The French Open, where victories have to be ground out on the energy-sapping red clay, can be the hardest Grand Slam to win. It took Roger Federer 11 attempts to lift the Coupe des Mousquetaires and he waited five years to complete his career Grand Slam of the sport’s four major titles in Paris.
He finally did so by winning in 2009, but only after Robin Soderling had eased his path by knocking out Rafael Nadal, who had beaten the Swiss in the three previous finals.
If Novak Djokovic completes his Grand Slam collection here this afternoon he will have done it the hard way. In the quarter-finals the world No 1 knocked out Nadal, the nine-times champion; in the semi-finals he beat Andy Murray, who had been the only other player not to lose a match on clay this year; and in today’s final he faces Stan Wawrinka, who is one of only three players (along with Juan Martin del Potro and Marin Cilic) other than the sport’s so-called “Big Four” to win a Grand Slam title in the past 10 years.
While Federer, Nadal, Djokovic and Murray have dominated the sport for more than a decade, it has been only in the past four years that the 28-year-old Serb has emerged from the shadow of two men who are acknowledged as all-time greats of the sport. With eight Grand Slam titles to his name, Djokovic still has some way to go before he catches Federer or Nadal, who have won 17 and 14 respectively, but his status as the best current player is unquestioned.
Djokovic has won seven of the previous 17 Grand Slam tournaments and finished runner-up in five more of them. Having transformed his health by going on a gluten-free diet, he has become one of the game’s most durable performers. He has also proved wrong all those who doubted the wisdom of his appointment of Boris Becker as coach.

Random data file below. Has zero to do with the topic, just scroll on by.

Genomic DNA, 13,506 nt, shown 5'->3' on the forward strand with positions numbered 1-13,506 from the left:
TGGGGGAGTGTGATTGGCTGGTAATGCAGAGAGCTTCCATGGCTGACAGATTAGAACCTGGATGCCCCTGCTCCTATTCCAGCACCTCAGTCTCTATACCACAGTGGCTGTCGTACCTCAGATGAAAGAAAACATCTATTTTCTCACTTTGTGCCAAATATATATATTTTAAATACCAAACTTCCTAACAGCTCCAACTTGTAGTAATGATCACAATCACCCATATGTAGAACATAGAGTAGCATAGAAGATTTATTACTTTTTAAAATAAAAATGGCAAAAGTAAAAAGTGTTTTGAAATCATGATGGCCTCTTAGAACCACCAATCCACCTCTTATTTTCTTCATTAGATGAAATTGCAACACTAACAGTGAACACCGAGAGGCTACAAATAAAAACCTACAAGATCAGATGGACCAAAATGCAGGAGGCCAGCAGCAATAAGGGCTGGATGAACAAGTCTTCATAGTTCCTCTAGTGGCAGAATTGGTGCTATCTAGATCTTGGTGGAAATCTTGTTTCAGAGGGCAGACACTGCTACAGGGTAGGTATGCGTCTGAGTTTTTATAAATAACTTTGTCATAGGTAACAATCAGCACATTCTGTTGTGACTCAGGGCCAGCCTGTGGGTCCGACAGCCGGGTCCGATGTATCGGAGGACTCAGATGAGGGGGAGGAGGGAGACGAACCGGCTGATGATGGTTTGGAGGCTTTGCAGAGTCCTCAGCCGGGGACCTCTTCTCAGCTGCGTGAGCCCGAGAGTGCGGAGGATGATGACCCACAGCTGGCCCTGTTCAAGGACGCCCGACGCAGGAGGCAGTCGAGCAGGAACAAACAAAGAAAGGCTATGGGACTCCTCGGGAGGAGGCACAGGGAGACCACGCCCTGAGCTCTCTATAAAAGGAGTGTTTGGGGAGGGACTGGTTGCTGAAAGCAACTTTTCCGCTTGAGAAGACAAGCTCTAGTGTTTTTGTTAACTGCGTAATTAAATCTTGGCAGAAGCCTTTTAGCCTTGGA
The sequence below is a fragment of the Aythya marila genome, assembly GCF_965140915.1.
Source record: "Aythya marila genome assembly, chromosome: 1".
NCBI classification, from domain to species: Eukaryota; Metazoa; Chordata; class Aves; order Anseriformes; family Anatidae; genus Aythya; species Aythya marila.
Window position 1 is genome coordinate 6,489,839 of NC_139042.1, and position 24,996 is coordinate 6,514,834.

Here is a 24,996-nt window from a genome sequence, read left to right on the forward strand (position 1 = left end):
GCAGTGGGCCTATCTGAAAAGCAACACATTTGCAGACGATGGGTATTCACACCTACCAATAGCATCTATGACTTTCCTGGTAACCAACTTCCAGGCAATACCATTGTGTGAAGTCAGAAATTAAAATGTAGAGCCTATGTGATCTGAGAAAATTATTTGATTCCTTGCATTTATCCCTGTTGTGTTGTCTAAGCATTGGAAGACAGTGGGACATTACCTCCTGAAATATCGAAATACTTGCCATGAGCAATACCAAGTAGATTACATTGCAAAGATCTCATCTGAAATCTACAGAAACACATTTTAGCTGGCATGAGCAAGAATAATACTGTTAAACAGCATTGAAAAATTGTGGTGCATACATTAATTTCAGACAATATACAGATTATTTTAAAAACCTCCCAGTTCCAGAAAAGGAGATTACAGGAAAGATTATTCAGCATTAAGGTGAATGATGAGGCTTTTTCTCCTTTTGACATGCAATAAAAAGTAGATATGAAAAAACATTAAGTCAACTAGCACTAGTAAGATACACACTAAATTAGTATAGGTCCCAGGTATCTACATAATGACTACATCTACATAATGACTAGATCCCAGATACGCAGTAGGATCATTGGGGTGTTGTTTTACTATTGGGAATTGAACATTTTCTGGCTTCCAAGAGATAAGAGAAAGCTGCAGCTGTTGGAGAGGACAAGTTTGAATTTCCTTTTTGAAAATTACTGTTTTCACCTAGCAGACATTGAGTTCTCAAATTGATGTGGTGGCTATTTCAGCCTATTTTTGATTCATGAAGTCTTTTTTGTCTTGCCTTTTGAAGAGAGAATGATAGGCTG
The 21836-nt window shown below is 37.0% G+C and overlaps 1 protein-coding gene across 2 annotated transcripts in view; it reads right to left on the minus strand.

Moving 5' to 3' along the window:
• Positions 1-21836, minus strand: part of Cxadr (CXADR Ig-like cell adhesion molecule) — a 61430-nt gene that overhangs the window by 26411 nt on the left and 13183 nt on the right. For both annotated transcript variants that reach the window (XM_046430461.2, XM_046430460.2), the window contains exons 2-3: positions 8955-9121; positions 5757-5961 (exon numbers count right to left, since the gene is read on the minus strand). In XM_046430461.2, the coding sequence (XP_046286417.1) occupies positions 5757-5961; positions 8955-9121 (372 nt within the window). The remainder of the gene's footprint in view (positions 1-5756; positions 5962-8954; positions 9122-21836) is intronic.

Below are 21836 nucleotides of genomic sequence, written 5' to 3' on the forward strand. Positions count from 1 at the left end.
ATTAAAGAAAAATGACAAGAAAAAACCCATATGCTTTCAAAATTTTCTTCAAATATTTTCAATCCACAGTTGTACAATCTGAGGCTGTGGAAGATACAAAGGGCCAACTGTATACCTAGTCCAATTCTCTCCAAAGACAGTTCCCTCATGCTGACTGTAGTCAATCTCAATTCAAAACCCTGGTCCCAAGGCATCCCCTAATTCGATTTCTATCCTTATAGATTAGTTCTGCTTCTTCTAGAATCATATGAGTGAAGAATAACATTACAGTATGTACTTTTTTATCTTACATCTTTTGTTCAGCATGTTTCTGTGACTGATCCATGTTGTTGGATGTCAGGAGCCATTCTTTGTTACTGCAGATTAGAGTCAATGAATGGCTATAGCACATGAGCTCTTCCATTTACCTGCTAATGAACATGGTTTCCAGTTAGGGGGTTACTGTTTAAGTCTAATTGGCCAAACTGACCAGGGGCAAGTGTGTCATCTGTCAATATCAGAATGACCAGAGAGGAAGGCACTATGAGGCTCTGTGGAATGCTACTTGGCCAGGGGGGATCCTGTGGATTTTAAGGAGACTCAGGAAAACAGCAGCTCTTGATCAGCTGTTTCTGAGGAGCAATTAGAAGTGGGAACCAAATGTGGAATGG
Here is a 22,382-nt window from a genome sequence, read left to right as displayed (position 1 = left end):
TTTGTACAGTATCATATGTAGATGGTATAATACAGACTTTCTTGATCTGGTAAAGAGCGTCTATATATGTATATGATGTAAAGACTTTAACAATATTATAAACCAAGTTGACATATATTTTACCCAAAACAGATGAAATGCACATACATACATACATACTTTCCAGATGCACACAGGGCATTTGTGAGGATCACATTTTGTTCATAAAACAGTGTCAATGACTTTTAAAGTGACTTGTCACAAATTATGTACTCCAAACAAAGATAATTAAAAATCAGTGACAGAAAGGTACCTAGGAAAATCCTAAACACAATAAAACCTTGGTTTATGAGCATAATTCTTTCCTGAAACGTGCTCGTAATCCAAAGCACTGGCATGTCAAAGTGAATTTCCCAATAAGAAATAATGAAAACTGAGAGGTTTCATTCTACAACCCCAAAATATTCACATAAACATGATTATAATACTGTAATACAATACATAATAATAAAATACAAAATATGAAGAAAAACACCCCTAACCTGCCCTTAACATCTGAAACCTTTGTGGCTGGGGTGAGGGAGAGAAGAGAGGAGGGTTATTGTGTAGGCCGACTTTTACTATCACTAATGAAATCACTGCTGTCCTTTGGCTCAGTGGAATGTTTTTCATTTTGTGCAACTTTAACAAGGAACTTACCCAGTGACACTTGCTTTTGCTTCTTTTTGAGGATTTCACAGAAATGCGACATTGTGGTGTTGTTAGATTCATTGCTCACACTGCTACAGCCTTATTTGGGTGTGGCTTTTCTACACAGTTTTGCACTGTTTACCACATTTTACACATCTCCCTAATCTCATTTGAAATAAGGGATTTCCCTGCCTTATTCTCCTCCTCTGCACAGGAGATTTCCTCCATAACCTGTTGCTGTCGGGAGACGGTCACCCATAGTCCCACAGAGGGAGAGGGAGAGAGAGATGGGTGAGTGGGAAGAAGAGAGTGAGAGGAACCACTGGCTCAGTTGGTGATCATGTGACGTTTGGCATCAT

Djokovic’s mental strength is immense. “He regroups well during matches,” Murray said yesterday. “He didn’t at the beginning of his career, and now it’s something that he does extremely well, physically and mentally.”
Djokovic admits that he has put too much pressure on himself to win here in the past. He has tried hard to be more relaxed this year, but Amélie Mauresmo, Murray’s coach, said last night: “He is very tense, very tense. It is therefore going to be interesting to see how tomorrow will go. Everyone sees it: in his attitude, in his shots.”
Although Djokovic will be the clear favourite, he will not be underestimating Wawrinka. Djokovic has won 16 of their past 17 meetings, but the 30-year-old Swiss beat him in the quarter-finals en route to his only Grand Slam title in Melbourne last year. Their past four meetings in Grand Slam tournaments have all gone to five sets.
Wawrinka (below), a former junior champion in Paris, said: “He’s been amazing so far this year, winning every big title and playing his best tennis ever. But he has never won the French Open, and for sure we’re both going to be nervous.
“I know that he’s not always happy to play me when I can play my game. When I can play my aggressive game he’s not feeling his best normally.”Reuse content